California is the most populous and third largest state in the United States of America. California is often described in superlatives. Along with its size and population, it also has the highest and lowest points in the continental United States, and has some of the driest, wettest, hottest and coldest places. It is prone to earthquakes, drought, wildfire and the occasional volcanic eruption. It also has many famous landmarks and some of the United State's largest urban areas. California is sometimes compared to other nations in the world, to show that if it was an independent country, it would be as populous, large and as economically active as many major world powers. There is a county in California that is larger in area than nine of the smallest US states, and more populous than the 12 least populous. California is almost a nation in itself.
Some of this is by accident. In the same way that the borders of Europe were settled by religious wars or cousins marrying several hundred years ago, the borders of the states come from their territorial borders, which as much as I can tell, were probably drawn out by minor functionaries in the Department of the Interior sometime in the early 19th century. There is probably more to it then that, but if some politicians had decided to draw up the map differently in the 1850s, California might be two or three states, and would not be seen as quite a monolith. But that doesn't change the fact that California, as it is, is a gigantic and many-splendored place.
Because of its great size, California probably has more distinct regions than any other American state. These include:
- Southern California (or, to my Oregonian mind, Los Angeles), where the weather is very hot and dry and where many many people live close together. It includes Los Angeles and its suburbs, as well as San Diego. This area also includes Hollywood, California, the center of the American movie industry. It also includes the gigantic port facilities of Los Angeles and Long Beach. Like any large American city, the Los Angeles area is rich in immigrant communities, probably being the second most diverse city after New York, New York. Despite all of this diversity, Southern California is still fixed in my mind (and probably not only in my mind) as the land of smog, ego and urban sprawl.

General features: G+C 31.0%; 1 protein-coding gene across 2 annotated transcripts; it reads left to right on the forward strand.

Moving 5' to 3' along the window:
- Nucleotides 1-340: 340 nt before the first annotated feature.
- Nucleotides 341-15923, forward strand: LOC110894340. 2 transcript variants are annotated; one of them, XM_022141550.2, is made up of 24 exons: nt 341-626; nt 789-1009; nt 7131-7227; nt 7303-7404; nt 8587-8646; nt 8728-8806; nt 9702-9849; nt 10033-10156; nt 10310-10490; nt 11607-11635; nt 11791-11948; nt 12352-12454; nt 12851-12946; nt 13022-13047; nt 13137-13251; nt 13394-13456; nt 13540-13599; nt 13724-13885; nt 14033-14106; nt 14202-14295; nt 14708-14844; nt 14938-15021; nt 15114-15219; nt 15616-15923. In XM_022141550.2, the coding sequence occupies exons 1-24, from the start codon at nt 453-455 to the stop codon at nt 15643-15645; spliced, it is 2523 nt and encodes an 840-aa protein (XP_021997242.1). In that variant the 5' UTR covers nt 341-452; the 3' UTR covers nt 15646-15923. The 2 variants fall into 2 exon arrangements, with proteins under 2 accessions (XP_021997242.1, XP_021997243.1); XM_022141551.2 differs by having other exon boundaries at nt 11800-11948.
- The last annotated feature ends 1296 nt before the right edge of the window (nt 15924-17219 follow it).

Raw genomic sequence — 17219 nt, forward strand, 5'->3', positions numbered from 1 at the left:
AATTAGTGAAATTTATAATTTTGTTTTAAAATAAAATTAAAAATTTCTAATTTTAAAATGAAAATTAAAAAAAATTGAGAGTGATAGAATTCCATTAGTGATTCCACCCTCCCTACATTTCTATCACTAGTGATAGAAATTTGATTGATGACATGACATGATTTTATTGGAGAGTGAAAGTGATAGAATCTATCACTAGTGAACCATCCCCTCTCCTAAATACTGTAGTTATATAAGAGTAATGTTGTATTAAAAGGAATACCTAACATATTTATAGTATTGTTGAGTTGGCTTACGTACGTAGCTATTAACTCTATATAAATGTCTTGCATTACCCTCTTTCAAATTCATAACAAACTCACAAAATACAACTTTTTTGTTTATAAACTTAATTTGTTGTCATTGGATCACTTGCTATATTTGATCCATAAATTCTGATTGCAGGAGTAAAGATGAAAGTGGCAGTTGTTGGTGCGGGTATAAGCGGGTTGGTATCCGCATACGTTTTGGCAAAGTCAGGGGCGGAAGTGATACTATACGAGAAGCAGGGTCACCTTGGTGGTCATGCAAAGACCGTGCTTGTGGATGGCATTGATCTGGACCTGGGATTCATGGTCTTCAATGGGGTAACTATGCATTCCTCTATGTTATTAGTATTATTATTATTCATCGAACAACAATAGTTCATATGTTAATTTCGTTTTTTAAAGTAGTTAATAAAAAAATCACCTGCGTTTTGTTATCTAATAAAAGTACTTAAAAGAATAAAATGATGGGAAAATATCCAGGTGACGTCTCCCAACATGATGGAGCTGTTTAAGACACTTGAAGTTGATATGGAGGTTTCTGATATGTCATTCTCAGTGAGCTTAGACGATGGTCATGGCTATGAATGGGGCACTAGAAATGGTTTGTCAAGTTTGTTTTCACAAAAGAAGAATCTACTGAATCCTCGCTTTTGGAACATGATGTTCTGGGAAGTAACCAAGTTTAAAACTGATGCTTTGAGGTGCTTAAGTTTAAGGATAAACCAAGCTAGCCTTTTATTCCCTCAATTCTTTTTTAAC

- The Bay Area (or, to my Oregonian mind, San Francisco) is the area around San Francisco Bay. San Francisco is actually the second largest city in the Bay Area, behind San Jose. This probably makes my habit of referring to anyone from the Bay Area as "from San Francisco" inaccurate and annoying, but it at least has historical precedent. San Francisco was the first major port, and has the famous landmarks of Golden Gate Bridge and Golden Gate Park. As opposed to the stereotypes of stress-driven, egotistical Los Angelenos, San Francisco and the Bay Area is stereotypically a more relaxed place, although (again stereotypically) somewhat loopily so. San Francisco is famous for its gay subculture, and for being one of the founding spots of hippy culture. The area might be more famous now as one of the founding spots of the computer industry, especially in San Jose and Silicon Valley.
- The Central Valley: People familiar with California from images of the Hollywood Sign and Pride Week in San Francisco might overlook the large part of California that is given over to agriculture. The Central Valley, between the Coast Range and the Sierra Nevada, is a large flat area, that thanks to irrigation, plenty of sunshine, and cheap labor is the richest agricultural area in the United States. Many things are grown here, from exotic crops like avocados to staple crops like rice. Driving across this area seems to be an interminable experience, with the endless fields and orchards interspersed with functional towns. Although it might not be glamorous, it is one of the reasons that California has such large ports, and also the source of many semi-tropical crops. The largest city in the Central Valley is the state capital, Sacramento.
- The rest: outside of these large areas, are many less-populated areas that might not be familiar to those outside of California, and even to many of those in the state. From the dry, interior Salton Sea to the mountain towns along the Nevada border to the wet, forested area adjoining Oregon, there are many areas that are part of California due to the decisions of that 19th-century cartographer.
Because of this great diversity, which also includes a great mixture of ethnic groups, and many different subcultures, there is very little that can be said about California as a whole. The state has also had a mixed history politically: up until 1988, it was mostly conservative overall, but since 1992 has become more and more liberal. What might happen to California in the future, and its various regions, is something beyond my ability to guess at.